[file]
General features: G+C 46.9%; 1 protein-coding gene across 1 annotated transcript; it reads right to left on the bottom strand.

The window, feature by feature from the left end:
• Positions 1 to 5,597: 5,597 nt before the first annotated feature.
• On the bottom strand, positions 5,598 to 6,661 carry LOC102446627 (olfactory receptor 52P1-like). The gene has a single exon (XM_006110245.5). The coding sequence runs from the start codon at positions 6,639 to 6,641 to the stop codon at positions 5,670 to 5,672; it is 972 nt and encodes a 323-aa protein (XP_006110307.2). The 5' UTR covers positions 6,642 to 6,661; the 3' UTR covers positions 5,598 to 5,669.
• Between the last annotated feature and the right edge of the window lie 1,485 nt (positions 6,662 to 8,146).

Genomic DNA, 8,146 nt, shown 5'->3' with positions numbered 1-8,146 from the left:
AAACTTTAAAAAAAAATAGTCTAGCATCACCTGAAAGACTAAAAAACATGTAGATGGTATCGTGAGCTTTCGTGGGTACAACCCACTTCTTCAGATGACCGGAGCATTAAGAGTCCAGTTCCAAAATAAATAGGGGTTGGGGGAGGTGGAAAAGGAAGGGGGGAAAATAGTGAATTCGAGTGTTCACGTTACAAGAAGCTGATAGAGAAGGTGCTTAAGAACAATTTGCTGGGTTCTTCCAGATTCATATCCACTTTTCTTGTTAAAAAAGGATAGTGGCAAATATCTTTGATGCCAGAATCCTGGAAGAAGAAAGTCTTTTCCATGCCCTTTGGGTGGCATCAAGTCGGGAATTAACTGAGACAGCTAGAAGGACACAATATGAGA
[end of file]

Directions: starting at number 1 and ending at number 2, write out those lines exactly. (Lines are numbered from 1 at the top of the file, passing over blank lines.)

General features: G+C 46.9%; 1 protein-coding gene across 1 annotated transcript; it reads right to left on the bottom strand.

The window, feature by feature from the left end: